Tuesday, July 15, 2008

Alright. I admit it. My photoshop skills are rough. But this image was inspired by a headline from the New York Times today:

"Bernanke Is Pessimistic, but Bush Urges a ‘Deep Breath’"

Fret not, fellow Americans! Our economy is taking a turn down the shitter, but all will be fine if we just BREATHE a little! Let's hope that Unkie George doesn't just pass out, or do something like learn to read, with all that oxygen going to his brain for the first time in his life!

In all events, I'm in a chipper mood because I'm in Montreal! What a great city! I got a sublet for the month of July and I'm smack dab in the middle of downtown. I'm living on Bishop Street which is one parallel street over from the celebrated Crescent Street (the reasons for which it is celebrated are unknown to me, especially as it looks a lot like MOST of the streets surrounding it, but all the guidebooks suggest that it's something special). I'm studying French at the YMCA and that's just three blocks away. Classes run from 8:30 a.m. to 3 p.m. and in the mornings it's grammar and in the afternoons, conversation. I'm learning all sorts of things that I should have learned ages ago and I'm finally developing a base on which to attach the many colorful French words and expressions I have learned over the years. This means I can now use slang and vulgarities in the passive voice, the past conditional and the plus-que-parfait. Si tu n'avais pas ete un connard saoul le hier soir, tu n'aurais pas eu la guelle de bois ce matin. (If you hadn't been a drunken bastard last night, you wouldn't have had a hang-over this morning.)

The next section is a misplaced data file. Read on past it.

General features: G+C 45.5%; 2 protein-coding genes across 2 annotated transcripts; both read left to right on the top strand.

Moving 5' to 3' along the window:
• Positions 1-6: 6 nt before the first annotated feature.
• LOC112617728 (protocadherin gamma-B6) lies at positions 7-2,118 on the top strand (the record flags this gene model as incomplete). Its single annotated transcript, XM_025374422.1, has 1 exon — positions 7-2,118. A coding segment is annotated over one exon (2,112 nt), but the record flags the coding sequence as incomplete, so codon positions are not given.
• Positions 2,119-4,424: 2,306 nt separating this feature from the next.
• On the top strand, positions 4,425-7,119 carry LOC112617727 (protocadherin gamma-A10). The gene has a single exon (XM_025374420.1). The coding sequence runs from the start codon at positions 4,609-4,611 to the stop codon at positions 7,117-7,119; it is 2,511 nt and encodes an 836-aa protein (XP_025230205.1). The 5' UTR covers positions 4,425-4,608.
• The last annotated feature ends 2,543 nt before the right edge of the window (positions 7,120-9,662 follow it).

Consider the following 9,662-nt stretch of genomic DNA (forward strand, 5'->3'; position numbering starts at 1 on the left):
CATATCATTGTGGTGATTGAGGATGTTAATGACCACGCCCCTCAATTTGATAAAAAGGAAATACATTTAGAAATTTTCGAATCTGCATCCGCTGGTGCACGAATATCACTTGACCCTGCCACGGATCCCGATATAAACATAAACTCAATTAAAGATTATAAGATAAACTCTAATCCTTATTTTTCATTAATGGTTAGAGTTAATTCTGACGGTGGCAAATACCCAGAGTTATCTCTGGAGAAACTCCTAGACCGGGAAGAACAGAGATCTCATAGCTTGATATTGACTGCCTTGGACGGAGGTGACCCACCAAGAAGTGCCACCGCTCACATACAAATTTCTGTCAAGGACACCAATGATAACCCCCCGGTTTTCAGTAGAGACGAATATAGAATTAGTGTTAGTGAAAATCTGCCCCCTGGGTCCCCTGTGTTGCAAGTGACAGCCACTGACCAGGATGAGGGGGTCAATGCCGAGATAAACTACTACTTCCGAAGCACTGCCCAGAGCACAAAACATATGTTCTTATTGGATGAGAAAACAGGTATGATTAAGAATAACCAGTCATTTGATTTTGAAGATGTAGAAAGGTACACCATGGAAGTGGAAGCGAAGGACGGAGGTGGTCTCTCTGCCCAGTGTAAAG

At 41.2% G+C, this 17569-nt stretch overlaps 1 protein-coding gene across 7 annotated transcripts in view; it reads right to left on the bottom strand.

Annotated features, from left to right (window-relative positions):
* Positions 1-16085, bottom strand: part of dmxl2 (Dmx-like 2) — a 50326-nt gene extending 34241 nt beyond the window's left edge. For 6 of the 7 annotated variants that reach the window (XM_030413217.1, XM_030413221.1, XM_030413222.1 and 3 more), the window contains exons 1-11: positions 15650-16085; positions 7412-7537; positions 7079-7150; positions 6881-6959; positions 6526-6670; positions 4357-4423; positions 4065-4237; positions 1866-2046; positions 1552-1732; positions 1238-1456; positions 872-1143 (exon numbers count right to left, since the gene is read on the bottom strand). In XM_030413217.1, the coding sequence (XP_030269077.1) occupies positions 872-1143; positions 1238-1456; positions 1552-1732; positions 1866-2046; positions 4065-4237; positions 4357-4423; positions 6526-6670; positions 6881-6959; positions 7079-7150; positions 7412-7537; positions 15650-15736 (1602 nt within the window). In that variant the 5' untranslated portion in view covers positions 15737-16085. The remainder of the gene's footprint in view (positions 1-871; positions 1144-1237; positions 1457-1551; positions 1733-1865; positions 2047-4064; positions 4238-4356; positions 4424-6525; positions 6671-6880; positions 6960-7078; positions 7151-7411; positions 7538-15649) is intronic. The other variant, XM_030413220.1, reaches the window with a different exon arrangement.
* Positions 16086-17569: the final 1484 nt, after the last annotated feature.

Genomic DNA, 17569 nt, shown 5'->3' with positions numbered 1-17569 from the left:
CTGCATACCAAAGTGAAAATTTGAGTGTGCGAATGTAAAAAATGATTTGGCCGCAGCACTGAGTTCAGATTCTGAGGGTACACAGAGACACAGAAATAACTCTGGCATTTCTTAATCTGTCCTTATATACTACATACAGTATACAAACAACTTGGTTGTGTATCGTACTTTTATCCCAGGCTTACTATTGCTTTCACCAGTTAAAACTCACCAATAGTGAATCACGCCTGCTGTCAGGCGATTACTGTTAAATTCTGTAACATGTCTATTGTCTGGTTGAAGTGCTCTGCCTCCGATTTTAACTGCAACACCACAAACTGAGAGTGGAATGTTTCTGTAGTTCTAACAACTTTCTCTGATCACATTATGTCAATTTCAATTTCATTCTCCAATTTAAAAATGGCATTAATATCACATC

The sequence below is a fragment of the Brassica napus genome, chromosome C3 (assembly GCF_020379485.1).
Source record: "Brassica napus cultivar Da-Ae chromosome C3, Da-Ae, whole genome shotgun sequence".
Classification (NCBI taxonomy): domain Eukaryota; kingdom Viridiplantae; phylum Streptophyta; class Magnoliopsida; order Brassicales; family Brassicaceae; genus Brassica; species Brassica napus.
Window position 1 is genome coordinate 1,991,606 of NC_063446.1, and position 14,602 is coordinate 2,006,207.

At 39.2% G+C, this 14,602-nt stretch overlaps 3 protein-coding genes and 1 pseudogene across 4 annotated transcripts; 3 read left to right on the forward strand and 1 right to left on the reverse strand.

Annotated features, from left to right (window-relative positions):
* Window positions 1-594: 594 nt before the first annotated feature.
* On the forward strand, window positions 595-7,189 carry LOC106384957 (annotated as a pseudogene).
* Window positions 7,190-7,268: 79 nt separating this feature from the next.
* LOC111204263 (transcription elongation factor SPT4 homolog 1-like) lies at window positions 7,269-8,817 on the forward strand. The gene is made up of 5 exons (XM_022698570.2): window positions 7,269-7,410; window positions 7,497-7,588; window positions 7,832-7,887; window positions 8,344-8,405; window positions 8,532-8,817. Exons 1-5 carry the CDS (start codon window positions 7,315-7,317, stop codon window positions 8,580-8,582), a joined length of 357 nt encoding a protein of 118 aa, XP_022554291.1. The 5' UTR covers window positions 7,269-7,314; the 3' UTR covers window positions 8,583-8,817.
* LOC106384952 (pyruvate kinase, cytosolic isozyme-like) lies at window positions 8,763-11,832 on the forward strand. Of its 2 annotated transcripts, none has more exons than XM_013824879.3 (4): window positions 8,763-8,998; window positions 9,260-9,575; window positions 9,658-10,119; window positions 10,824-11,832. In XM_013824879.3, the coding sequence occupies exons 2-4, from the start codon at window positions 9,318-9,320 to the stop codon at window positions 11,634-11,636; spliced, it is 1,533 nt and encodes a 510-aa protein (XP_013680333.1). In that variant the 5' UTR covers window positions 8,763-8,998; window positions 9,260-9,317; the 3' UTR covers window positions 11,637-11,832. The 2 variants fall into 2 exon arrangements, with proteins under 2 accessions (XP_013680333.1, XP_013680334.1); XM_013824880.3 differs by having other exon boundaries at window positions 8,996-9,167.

Like most YMCAs, this one that houses a language school is also home to a fitness center--one that is very well-equipped and well-maintained. They offer dozens of classes, a lap pool, an indoor running track and an impressive array of resistance training equipment. They've got a class I've been to twice called "Boot Camp Circuit Training". The first time I went, we went outdoors, climbed a million stairs, then the height of Mont Royal four times (I only did two), played tag, did a bunch of push-ups, then worked with resistance bands in pairs. Last night, I went back for more torture, but this time we stayed indoors. We ran, hopped, jumped, did a lot of push-ups, worked with weights and stretched and by the end of it I managed to bruise my right thumb in a wheelbarrow race (oh! it was so much easier when I was 8!) then scrape open AND bruise my left shin leaping over a step that was clearly too high for my 26-inch inseam. Awesome!

Aside from studying and working out, I have settled into my neighborhood and found a health food store, a Chinese supermarket and a very good western supermarket. I've been cooking a lot and I find that making my own food makes me feel more at home.

Other interesting events:

Ingrid, a girl I met in France in March recently came to Montreal with her boyfriend. It was her first trip to North America. We met up for lunch and we both came to the conclusion that my French is improving and no, no one but the Quebecois can understand the so-called French spoken here. This was very reassuring as I find little difficulty getting around France, but can't always understand basic conversation here.